watching the sands of time run down, and signatures all over the walls from 1930’s musicals and plays. It was an intriguing way to hang out while waiting to go upstairs and sing. I witnessed Sam Baker for the first time, and he is very funny, his hair grey tumbles of curls past his shoulders, tan and smiling, seating as he strums the guitar delicately and tells his odd stories to music. He was accompanied by Karen Mal on mandolin: it was lovely. Then a band came up and played, and, once again, I can’t remember the name of the performer! Ay yi yi! Forgive me….! Then it was my turn to go up, and I was solo, but I just had a great time, and the audience was so attentive…and towards the end, I got a standing ovation and when I came back out to do another song, a guy threw his boxer shorts up on stage! I’ve made it! My question was: when did he take off his PANTS?! I hung the shorts on the mic stand and had a good laugh. Later, he signed the shorts for me!

Afterwards, sat outside and signed pictures and sold cds. Everyone was so nice! I was jumping over the table to share hugs, and finally just blew off the table and stood next to it. After that, rode out with Susan Rhodes to the Pastures of Plenty. She’s the Kerrville photographer, and a nice woman, to boot. We realized that was the first time in 17 years we’ve actually gotten to hang out and chat! Got to the food tent back stage, and wowza! The food was incredible…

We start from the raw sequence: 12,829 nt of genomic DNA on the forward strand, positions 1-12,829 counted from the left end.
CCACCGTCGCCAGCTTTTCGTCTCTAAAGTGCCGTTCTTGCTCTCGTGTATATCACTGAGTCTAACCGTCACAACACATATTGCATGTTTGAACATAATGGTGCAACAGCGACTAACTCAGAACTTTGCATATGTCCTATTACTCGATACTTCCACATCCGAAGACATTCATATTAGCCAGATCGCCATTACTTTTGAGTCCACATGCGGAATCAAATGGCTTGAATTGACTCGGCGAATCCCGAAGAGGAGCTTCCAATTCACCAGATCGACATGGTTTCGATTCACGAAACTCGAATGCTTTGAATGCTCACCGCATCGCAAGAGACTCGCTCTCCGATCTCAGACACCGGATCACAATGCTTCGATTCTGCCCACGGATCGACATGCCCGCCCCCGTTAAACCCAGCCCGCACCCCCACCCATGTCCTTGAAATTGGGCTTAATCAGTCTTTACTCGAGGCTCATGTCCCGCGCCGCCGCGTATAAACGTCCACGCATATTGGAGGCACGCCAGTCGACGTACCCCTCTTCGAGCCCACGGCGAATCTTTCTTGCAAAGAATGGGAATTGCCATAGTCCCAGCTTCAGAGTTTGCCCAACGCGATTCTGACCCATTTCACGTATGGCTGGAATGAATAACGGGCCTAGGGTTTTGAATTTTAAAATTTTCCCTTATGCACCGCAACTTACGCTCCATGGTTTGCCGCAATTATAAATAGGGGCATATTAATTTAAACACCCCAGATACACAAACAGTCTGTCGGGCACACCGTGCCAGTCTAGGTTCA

steaming dishes of pastas and fresh veggies, salads galore, baba ganush, condiments, cheese sauces, chips and homebaked cookies fresh from the oven. I grabbed a plate and sat down with Jimmy La Fave and Susan and David Amran and Jamaica, Joel Rafael’s daughter. Dinner was SCRUMPTIOUS. Went out front and walked around the artist’s tents, and ran into Stripey Shirt Man (aka Joseph, aka Buddy) and we ended up walking over for an ice cream from a giant inflated ice cream cone truck. Ended up having a seat with Joseph and friends, front row dead center!, to watch Joel Rafael and band and then Terri Hendrix and Lloyd Maines. It was all spectacular because the field was green green green and thousands of people, laying back, enjoying the great music to the pink and orange filled sunset….stacks of speakers upon speakers, loud but not annoyingly so…whoever was running sound did a yummy job. I started drifting off to sleep, so Susan took me back to the hotel….I wanted to stay up for the parking lot jam, which went on outside my room until 4 am, but I could never get myself out of the bed. So, I just listened from inside, admiring the virtousity of everyone’s song wafting through my windows….

Next morning, I got up and started writing. I wrote a song called “Later Than You Think”, and I decided to take a risk and ask everyone at the Hootenanny to jump in and sing it with me at the Crystal Theatre goodbye jam.
I was so deliriously tired and happy, I got weepy during the performance. I wish you could have been there. It was one of those moments where you know there will be mistakes, but what the heck….music is about the moment, isn’t it?

One response to “International Women’s Peace Conference/Woody Guthrie Festival”

  1. Suzy says:

    Hooray! I’ve been waiting since 2000 for Sarah to show up at the Woody Festival and she finally did! It is so much fun and I hope she becomes a regular.
    Being able to hear her angelic “My Mama’s Hands” while holding my daughter in my lap was a memory I’ll always treasure.
    We have one of the lithograph Woody Guthrie portaits in our living room and my children (ages 3 and 5) love to tell people Woody’s picutre is in our house. I want them to know what an influence he’s had on music and social justice.